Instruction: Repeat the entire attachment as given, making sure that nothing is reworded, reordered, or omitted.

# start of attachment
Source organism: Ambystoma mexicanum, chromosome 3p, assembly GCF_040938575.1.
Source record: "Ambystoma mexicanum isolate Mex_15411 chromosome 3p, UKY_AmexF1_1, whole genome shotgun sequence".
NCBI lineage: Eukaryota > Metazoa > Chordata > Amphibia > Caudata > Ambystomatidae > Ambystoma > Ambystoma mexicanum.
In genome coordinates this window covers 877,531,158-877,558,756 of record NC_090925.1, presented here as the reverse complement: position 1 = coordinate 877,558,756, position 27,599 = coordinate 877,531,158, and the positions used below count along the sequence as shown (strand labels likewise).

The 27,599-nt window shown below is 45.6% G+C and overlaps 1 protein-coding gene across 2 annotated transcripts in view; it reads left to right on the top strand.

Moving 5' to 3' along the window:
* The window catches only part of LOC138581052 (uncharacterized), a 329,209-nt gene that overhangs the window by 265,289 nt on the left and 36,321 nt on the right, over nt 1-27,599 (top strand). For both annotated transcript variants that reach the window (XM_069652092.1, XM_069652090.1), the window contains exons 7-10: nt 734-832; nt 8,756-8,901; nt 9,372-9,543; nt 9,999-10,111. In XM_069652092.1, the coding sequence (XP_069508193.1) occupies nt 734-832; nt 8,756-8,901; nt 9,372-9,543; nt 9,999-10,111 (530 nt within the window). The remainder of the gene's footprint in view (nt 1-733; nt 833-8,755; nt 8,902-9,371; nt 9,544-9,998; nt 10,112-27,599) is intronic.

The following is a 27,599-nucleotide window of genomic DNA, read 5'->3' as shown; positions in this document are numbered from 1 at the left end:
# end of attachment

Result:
Source organism: Ambystoma mexicanum, chromosome 3p, assembly GCF_040938575.1.
Source record: "Ambystoma mexicanum isolate Mex_15411 chromosome 3p, UKY_AmexF1_1, whole genome shotgun sequence".
NCBI lineage: Eukaryota > Metazoa > Chordata > Amphibia > Caudata > Ambystomatidae > Ambystoma > Ambystoma mexicanum.
In genome coordinates this window covers 877,531,158-877,558,756 of record NC_090925.1, presented here as the reverse complement: position 1 = coordinate 877,558,756, position 27,599 = coordinate 877,531,158, and the positions used below count along the sequence as shown (strand labels likewise).

The 27,599-nt window shown below is 45.6% G+C and overlaps 1 protein-coding gene across 2 annotated transcripts in view; it reads left to right on the top strand.

Moving 5' to 3' along the window:
* The window catches only part of LOC138581052 (uncharacterized), a 329,209-nt gene that overhangs the window by 265,289 nt on the left and 36,321 nt on the right, over nt 1-27,599 (top strand). For both annotated transcript variants that reach the window (XM_069652092.1, XM_069652090.1), the window contains exons 7-10: nt 734-832; nt 8,756-8,901; nt 9,372-9,543; nt 9,999-10,111. In XM_069652092.1, the coding sequence (XP_069508193.1) occupies nt 734-832; nt 8,756-8,901; nt 9,372-9,543; nt 9,999-10,111 (530 nt within the window). The remainder of the gene's footprint in view (nt 1-733; nt 833-8,755; nt 8,902-9,371; nt 9,544-9,998; nt 10,112-27,599) is intronic.

The following is a 27,599-nucleotide window of genomic DNA, read 5'->3' as shown; positions in this document are numbered from 1 at the left end: